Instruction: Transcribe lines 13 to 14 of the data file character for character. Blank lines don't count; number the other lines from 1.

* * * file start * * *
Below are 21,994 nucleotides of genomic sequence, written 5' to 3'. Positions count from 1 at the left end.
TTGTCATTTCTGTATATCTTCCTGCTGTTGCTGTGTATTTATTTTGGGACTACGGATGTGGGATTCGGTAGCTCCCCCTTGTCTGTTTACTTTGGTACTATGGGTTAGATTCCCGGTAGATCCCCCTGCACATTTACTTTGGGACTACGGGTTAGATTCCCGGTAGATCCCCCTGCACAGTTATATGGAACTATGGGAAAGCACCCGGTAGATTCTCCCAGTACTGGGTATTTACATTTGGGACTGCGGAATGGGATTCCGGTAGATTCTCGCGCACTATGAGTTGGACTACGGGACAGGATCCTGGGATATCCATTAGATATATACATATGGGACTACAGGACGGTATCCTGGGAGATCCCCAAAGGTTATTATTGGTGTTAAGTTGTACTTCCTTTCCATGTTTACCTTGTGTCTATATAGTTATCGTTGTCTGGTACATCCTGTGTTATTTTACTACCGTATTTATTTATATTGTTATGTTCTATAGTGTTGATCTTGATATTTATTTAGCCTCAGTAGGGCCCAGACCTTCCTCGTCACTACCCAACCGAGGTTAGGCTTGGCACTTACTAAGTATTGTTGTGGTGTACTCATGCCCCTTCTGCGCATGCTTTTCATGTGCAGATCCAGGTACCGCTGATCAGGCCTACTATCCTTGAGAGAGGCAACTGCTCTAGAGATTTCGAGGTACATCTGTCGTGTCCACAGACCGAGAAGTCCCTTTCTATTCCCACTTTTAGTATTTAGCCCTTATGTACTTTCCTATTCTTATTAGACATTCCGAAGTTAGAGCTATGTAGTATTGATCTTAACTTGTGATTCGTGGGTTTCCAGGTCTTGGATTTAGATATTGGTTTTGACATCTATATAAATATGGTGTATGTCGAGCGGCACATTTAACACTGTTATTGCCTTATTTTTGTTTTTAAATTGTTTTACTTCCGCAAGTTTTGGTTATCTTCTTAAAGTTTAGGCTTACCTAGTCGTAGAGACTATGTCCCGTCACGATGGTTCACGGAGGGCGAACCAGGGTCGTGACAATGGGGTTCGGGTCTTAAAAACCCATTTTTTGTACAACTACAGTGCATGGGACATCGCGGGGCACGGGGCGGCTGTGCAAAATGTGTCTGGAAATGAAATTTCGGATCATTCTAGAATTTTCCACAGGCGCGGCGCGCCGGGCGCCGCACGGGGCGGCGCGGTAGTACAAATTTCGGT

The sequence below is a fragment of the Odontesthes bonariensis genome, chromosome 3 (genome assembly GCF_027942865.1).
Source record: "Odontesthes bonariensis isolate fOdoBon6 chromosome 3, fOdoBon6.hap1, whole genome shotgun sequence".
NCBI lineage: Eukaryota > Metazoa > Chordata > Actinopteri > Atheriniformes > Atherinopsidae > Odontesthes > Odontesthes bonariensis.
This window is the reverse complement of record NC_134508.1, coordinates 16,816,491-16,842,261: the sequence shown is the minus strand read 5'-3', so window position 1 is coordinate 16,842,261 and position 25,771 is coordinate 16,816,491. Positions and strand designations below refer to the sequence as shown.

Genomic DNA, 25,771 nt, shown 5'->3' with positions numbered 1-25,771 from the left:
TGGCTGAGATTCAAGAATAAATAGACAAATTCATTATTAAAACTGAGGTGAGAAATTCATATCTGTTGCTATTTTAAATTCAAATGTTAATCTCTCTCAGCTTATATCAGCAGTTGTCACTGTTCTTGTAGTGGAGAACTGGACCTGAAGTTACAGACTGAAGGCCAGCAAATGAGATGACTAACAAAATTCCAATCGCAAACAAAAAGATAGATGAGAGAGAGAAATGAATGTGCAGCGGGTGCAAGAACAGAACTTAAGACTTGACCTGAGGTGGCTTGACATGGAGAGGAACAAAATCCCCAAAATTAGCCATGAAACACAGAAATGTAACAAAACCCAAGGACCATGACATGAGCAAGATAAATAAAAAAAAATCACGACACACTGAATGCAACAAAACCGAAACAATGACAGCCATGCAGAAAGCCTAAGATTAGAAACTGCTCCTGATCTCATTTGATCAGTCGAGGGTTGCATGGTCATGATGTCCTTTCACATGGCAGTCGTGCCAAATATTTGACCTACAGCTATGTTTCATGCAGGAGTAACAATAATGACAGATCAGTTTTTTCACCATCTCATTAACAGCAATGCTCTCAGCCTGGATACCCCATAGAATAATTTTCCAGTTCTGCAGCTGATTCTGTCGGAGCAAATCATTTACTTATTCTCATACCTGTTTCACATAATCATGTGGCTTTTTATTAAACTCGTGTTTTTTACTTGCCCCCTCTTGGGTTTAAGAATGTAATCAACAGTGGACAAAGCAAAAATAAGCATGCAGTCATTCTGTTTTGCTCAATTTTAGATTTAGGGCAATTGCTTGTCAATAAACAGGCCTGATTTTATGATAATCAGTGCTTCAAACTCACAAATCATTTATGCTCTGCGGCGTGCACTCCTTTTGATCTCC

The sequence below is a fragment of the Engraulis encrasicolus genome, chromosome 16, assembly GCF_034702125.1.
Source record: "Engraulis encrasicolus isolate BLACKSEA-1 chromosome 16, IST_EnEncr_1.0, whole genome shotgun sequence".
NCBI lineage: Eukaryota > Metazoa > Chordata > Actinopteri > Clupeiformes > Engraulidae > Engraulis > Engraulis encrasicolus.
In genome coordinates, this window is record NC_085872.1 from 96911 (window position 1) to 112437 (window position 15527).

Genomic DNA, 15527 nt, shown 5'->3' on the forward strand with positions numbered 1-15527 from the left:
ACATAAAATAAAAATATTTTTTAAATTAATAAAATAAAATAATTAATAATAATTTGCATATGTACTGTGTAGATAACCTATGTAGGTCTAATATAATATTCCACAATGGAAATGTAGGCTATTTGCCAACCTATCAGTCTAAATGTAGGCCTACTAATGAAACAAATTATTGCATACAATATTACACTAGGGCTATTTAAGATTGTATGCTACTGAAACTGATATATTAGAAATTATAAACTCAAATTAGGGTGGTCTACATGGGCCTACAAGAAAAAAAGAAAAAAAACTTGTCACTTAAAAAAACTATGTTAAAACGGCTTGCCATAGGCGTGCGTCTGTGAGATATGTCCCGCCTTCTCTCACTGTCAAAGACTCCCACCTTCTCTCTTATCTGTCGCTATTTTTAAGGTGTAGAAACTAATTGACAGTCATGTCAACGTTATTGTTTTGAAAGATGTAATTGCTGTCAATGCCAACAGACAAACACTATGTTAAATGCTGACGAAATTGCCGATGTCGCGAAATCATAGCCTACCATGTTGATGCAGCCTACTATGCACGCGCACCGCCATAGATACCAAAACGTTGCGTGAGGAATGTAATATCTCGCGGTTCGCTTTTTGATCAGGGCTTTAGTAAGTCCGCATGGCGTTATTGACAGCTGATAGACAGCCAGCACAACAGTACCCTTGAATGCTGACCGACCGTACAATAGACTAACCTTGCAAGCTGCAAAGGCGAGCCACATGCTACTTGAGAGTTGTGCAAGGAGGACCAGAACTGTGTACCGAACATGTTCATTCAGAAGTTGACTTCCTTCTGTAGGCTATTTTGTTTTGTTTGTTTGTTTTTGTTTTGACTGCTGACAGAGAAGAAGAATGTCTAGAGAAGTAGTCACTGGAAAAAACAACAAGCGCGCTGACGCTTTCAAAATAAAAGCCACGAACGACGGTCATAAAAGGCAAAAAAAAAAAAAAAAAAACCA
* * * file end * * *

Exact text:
Genomic DNA, 15527 nt, shown 5'->3' on the forward strand with positions numbered 1-15527 from the left:
ACATAAAATAAAAATATTTTTTAAATTAATAAAATAAAATAATTAATAATAATTTGCATATGTACTGTGTAGATAACCTATGTAGGTCTAATATAATATTCCACAATGGAAATGTAGGCTATTTGCCAACCTATCAGTCTAAATGTAGGCCTACTAATGAAACAAATTATTGCATACAATATTACACTAGGGCTATTTAAGATTGTATGCTACTGAAACTGATATATTAGAAATTATAAACTCAAATTAGGGTGGTCTACATGGGCCTACAAGAAAAAAAGAAAAAAAACTTGTCACTTAAAAAAACTATGTTAAAACGGCTTGCCATAGGCGTGCGTCTGTGAGATATGTCCCGCCTTCTCTCACTGTCAAAGACTCCCACCTTCTCTCTTATCTGTCGCTATTTTTAAGGTGTAGAAACTAATTGACAGTCATGTCAACGTTATTGTTTTGAAAGATGTAATTGCTGTCAATGCCAACAGACAAACACTATGTTAAATGCTGACGAAATTGCCGATGTCGCGAAATCATAGCCTACCATGTTGATGCAGCCTACTATGCACGCGCACCGCCATAGATACCAAAACGTTGCGTGAGGAATGTAATATCTCGCGGTTCGCTTTTTGATCAGGGCTTTAGTAAGTCCGCATGGCGTTATTGACAGCTGATAGACAGCCAGCACAACAGTACCCTTGAATGCTGACCGACCGTACAATAGACTAACCTTGCAAGCTGCAAAGGCGAGCCACATGCTACTTGAGAGTTGTGCAAGGAGGACCAGAACTGTGTACCGAACATGTTCATTCAGAAGTTGACTTCCTTCTGTAGGCTATTTTGTTTTGTTTGTTTGTTTTTGTTTTGACTGCTGACAGAGAAGAAGAATGTCTAGAGAAGTAGTCACTGGAAAAAACAACAAGCGCGCTGACGCTTTCAAAATAAAAGCCACGAACGACGGTCATAAAAGGCAAAAAAAAAAAAAAAAAAACCA